WND reported last week a similar case is under way in Massachusetts against a “gender identity” definition adopted in the state. The measure makes “gender identity” a special class, with more protections than ordinary citizens. Under the provision, the attorney general has claimed “houses of worship” are places of “public accommodation” and members, therefore, cannot even express ideas concerning “religious expression regarding biological sex and gender identity.”
The case was launched by the Alliance Defending Freedom after the state commission interpreted the law “to force churches to open church changing rooms, shower facilities, restrooms, and other intimate areas [to people] based on their perceived gender identity, and not their biological sex, in violation of the churches’ religious beliefs.”
Four churches are plaintiffs: Horizon Christian Fellowship, Swansea Abundant Life Assembly of God, House of Destiny Ministries and Faith Christian Fellowship of Havarhill. Several individuals also are named: George Small, David Aucoin, Esteban Carrasco and Marlene Yeo.
“The government shouldn’t encroach on the internal, religious practices of a church,” said ADF Senior Counsel O’Ban. “Neither the commission nor the attorney general has the constitutional authority to dictate how any church uses its facility or what public statements a church can make concerning a deeply held religious belief, such as on human sexuality.”
At the Volokh Conspiracy legal blog, Eugene Volokh pointed out that “churches hold events ‘open to the general public’ all the time – it’s often how they seek new converts.”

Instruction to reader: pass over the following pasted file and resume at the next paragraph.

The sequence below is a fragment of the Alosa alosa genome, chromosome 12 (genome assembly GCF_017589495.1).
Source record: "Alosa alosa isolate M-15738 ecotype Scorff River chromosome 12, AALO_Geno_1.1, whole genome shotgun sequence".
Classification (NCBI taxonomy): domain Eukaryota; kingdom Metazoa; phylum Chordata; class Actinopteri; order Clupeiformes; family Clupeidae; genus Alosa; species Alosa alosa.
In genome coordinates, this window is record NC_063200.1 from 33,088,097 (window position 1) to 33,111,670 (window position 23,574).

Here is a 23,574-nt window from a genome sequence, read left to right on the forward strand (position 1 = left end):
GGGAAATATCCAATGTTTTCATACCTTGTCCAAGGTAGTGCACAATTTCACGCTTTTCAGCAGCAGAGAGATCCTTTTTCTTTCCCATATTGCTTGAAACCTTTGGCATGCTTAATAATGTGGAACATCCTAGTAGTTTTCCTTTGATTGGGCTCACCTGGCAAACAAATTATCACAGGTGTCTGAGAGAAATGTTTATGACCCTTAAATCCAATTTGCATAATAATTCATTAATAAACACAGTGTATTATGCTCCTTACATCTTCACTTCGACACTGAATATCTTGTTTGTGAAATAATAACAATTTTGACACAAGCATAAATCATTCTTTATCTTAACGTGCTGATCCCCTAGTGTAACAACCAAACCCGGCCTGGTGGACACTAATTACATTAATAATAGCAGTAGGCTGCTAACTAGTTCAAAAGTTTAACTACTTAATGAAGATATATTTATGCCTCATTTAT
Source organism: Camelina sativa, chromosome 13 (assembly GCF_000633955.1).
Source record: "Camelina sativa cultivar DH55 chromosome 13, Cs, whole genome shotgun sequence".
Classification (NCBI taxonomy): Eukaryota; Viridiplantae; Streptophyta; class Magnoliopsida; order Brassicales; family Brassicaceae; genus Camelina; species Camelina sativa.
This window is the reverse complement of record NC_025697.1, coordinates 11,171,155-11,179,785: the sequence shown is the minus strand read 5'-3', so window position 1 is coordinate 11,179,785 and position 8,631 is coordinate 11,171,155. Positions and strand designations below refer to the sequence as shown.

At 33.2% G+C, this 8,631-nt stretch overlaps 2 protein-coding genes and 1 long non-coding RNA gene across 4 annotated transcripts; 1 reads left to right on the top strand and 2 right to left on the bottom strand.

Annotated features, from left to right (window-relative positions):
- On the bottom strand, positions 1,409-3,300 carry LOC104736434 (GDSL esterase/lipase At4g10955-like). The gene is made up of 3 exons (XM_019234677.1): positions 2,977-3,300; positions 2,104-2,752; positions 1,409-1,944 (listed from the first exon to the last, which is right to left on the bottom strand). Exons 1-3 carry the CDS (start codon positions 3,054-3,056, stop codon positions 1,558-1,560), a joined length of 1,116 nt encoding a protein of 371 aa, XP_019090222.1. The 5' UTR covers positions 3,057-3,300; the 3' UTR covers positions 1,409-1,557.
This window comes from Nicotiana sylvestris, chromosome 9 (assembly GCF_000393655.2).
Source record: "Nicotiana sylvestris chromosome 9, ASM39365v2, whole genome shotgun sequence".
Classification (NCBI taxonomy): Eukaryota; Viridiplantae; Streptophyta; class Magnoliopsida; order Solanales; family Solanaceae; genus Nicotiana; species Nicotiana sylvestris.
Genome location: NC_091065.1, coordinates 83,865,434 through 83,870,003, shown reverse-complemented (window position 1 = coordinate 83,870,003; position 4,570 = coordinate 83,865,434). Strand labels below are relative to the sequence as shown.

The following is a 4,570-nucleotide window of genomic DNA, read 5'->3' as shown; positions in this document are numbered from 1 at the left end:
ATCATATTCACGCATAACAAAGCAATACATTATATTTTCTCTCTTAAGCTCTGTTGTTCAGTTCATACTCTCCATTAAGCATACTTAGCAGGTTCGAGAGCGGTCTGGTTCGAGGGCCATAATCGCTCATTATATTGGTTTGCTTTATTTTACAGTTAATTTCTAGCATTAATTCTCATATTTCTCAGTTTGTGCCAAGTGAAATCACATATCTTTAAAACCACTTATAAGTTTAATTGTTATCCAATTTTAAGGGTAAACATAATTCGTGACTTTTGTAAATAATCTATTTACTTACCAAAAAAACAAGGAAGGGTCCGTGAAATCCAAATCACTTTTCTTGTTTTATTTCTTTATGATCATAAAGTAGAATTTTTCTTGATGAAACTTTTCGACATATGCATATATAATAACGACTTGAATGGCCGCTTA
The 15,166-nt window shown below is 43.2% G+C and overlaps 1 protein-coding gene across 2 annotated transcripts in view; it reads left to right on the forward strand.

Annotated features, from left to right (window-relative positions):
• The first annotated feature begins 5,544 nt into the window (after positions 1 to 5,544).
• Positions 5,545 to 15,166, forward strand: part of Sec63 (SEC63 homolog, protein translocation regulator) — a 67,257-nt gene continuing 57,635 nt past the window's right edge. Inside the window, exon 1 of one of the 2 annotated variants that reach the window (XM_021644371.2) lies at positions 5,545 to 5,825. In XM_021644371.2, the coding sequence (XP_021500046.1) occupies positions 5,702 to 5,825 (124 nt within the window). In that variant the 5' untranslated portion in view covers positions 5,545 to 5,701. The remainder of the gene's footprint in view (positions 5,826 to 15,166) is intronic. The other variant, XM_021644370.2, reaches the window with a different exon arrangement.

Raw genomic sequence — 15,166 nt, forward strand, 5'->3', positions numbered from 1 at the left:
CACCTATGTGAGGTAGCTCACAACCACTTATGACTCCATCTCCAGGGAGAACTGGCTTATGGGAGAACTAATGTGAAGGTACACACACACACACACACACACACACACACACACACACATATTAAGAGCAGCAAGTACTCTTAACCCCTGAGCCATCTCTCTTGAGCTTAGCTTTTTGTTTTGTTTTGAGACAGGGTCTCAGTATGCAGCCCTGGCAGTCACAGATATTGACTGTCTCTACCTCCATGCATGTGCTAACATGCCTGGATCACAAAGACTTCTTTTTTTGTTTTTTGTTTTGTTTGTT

“And even church ‘secular events,’ which I take it means events that don’t involve overt worship, are generally viewed by the church as part of its ministry, and certainly as a means of the church modeling what it believes to be religiously sound behavior.”
Volokh continued: “My guess is that most churches would not turn someone away from a generally open spaghetti supper. … But some religious leaders, as well as the church employees and volunteers, may refuse to use pronouns that they believe are inconsistent with God’s plan as revealed by anatomy.”
“Under Massachusetts law, refusing to use a transgender person’s preferred pronoun would be punishable discrimination. (At least this is true of ‘he’ or ‘she’ – I saw nothing in the document about ‘ze’ and other newly made-up pronouns.) The Massachusetts document … makes that clear in the employment context, and it also makes clear that the antidiscrimination law rules apply to places of public accommodations (including churches, in ‘secular events’ ‘open to the public’) just as much as to employment.”
Volokh warned: “Indeed, a church might be liable even for statements by its congregants (and not just its volunteers, who are acting as agents) that are critical of transgender people. Tolerating such remarks is generally seen as allowing a ‘hostile environment,’ and therefore ‘harassment.’ Indeed, the statement … specifically encourages people to ‘prohibit derogatory comments or jokes about transgender persons from employees, clients, vendors and any others, and promptly investigate and discipline persons who engage in discriminatory conduct’.”
Read more at http://www.wnd.com/2016/10/fear-sweeps-churches-over-bathroom-policy/#YDAw8ZmRG1ojoP1A.99